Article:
World’s Smallest Porpoise Teetering On The Brink Of Extinction; Only 60 Left In The Wild

The demand for illegal fish bladders is driving the vaquita's demise.
Vaquitas swim in the Gulf of California.
Vaquitas swim in the Gulf of California.
Paula Olson

You’ve probably never had the pleasure of seeing a vaquita in the wild. And unless action is immediately taken to protect this rare porpoise, you never will.

The vaquita is the most endangered marine mammal on Earth, and according to a panel of scientists that’s been tracking the animal’s dwindling numbers, it’s now teetering dangerously close to extinction.

In a statement released on Friday, the International Committee for the Recovery of the Vaquita announced that only 60 vaquitas are left in the wild. This represents a decline of more than 92 percent since 1997.

Without a dramatic improvement in conservation efforts, this porpoise will be wiped off the face of the planet by 2022.

“We are watching this precious native species disappear before our eyes,” said panel chairman Lorenzo Rojas-Bracho.

With their benign, snub-nosed faces and sweetly smiling mouths, vaquitas look more like Hayao Miyazaki characters than real creatures. Measuring about 5 feet in length, they’re the smallest of the cetaceans (dolphins, whales and porpoises), and the only porpoise species found in such warm waters.

Residing in the northern end of Mexico’s Gulf of California, vaquitas have been under serious threat since the 1990s, mostly from long gill nets set by local fishermen to catch fish and shrimp. The porpoise get entangled in these nets and drown.

The dangers facing vaquitas have only intensified in recent years, fueling a “catastrophic decline” of the species. The main culprit for this population decimation is a resurgence in demand for a particular kind of large fish, a critically endangered creature called the totoaba.

People clamor for the totoaba's swim bladder, also known as maw. According to The New York Times, the fish's bladder -- which has been described as “aquatic cocaine” -- is considered a delicacy in China and Hong Kong. It can sell for as much as $10,000 a kilogram, or almost $5,000 a pound.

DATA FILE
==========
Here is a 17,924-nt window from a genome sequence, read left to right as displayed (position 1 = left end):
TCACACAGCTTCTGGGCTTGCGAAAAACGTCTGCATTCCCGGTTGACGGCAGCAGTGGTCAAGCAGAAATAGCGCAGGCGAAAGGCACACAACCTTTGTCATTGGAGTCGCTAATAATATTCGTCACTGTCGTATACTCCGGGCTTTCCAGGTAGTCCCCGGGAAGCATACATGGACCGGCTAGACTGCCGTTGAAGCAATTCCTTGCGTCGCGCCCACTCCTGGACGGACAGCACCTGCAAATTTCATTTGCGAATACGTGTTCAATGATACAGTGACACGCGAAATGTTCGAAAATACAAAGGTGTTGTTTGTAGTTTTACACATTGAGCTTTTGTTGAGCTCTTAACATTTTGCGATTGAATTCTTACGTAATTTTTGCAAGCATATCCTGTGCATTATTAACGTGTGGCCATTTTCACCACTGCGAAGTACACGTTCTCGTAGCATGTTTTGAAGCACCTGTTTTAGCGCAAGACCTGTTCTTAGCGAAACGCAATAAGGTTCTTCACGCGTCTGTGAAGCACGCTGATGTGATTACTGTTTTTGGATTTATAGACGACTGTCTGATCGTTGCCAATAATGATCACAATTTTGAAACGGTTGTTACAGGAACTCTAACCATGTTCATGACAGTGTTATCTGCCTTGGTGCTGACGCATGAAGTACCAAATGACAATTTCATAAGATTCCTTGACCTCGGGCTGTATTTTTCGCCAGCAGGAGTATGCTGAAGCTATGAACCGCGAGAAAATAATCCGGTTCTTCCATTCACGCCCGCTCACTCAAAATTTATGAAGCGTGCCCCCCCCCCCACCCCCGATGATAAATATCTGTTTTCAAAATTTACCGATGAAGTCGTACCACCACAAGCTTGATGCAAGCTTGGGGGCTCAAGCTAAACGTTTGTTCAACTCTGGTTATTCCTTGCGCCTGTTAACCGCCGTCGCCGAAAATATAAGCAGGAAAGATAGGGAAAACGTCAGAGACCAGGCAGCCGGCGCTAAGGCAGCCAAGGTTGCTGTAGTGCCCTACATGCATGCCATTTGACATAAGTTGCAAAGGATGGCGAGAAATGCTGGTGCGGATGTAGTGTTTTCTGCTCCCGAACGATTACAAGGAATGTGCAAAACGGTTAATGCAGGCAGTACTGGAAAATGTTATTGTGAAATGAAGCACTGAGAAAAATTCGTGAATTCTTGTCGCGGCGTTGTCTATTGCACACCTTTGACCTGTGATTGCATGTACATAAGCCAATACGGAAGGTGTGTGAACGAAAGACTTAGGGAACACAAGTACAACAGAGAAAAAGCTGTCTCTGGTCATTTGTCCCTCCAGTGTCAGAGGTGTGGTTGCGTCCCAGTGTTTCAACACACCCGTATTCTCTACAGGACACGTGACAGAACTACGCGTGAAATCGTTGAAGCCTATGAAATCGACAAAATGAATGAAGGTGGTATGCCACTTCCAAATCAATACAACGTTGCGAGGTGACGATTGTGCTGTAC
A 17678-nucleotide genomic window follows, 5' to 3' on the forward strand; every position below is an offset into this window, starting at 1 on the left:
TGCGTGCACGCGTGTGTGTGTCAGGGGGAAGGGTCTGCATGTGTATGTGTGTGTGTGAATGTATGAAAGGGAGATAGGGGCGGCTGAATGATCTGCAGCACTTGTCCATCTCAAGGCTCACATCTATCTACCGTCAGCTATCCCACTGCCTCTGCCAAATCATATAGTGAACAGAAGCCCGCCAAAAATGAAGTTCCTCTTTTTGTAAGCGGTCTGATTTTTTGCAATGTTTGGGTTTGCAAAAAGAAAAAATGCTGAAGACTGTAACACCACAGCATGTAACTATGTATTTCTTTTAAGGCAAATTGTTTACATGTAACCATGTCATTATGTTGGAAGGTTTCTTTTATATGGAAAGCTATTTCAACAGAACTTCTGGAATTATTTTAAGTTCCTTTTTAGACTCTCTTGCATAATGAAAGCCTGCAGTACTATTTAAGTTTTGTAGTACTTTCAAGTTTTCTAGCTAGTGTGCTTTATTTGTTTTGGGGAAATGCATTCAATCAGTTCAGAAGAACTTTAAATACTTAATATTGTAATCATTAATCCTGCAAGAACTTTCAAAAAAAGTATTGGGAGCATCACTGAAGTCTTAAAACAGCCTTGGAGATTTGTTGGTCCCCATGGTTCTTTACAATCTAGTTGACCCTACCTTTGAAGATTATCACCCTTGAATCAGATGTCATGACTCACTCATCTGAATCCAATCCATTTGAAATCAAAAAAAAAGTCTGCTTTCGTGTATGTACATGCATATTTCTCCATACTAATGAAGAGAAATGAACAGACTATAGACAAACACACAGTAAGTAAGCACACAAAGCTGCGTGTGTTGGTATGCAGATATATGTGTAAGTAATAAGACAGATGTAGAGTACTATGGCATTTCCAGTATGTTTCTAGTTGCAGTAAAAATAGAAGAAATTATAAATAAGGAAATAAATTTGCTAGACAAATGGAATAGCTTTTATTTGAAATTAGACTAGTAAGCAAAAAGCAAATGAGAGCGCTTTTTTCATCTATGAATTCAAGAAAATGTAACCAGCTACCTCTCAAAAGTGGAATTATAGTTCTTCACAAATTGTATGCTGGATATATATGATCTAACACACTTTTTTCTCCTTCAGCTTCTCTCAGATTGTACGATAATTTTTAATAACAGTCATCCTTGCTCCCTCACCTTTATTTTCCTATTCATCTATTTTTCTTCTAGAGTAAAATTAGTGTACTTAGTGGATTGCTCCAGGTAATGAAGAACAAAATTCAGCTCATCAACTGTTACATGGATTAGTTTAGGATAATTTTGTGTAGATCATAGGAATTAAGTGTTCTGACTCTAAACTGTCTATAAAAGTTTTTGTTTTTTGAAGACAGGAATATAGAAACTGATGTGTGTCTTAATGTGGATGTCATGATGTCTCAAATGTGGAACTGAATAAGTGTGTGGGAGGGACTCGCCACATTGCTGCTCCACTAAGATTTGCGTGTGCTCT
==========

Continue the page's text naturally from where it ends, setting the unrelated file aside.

Endemic to the Gulf of California, totoaba are captured illegally in Mexico’s waters before being smuggled across the border to California and shipped to Asia. Fishermen typically use gill nets to catch totoaba as well, which fatally entangle vaquitas.

A dead vaquita, photographed in San Felipe, California in 1992.
A dead vaquita, photographed in San Felipe, California in 1992.

Under intense pressure from conservation groups, Mexico cracked down on totoaba fishing and began promoting vaquita conservation. Last year, the country imposed an emergency two-year ban on gill nets, both illegal and legal, across the vaquitas’ habitat. It also launched a $70 million plan to compensate impacted fishermen.

The Mexican Navy, which is in charge of enforcement, has deployed new fast boats, planes, helicopters and even drones in an attempt to safeguard the area. Rafael Pacchiano Alamán, the secretary of the environment and natural resources, said the Navy recently increased its surveillance efforts, particularly at night.

But while conservationists have lauded these efforts, three dead vaquitas were found in March, each entangled in gill nets likely set for totoaba. More than 40 illegal gill nets have been found this year so far.

Frances Gulland of the Marine Mammal Center in Sausalito, California, who performed necropsies on two of the carcasses, said the animals were killed by “the lure of big money.”

This March 29, 2016 photograph shows pedestrians walking past a display of different varieties of dried fish maw in a shopfront in Hong Kong.
This March 29, 2016 photograph shows pedestrians walking past a display of different varieties of dried fish maw in a shopfront in Hong Kong.
Anthony Wallace/Getty Images

Experts are now calling for the Mexican government to make the gill net ban permanent, and to be more vigilant in the enforcement of the ban. Addressing totoaba demand and trafficking is also key.

“As with elephants and ivory or rhinos and rhino horn, the relentless demand for the swim bladders of the rare fish in Asia almost guarantees that enforcement efforts in the field in Mexico, while vital, will remain insufficient,” environment writer Andrew Revkin wrote last year.

Organizations like Greenpeace and the WWF have launched campaigns in an effort to raise awareness about totoaba trafficking. A petition by Greenpeace Asia to put pressure on Hong Kong authorities to crack down on the illegal trade has garnered more than 37,000 signatures. WWF is also pressing the U.S., China and Mexico to put an end to the smuggling of the fish.

“In the end, if the vaquita goes extinct, the three countries will share the responsibility,” the conservation group said this week.

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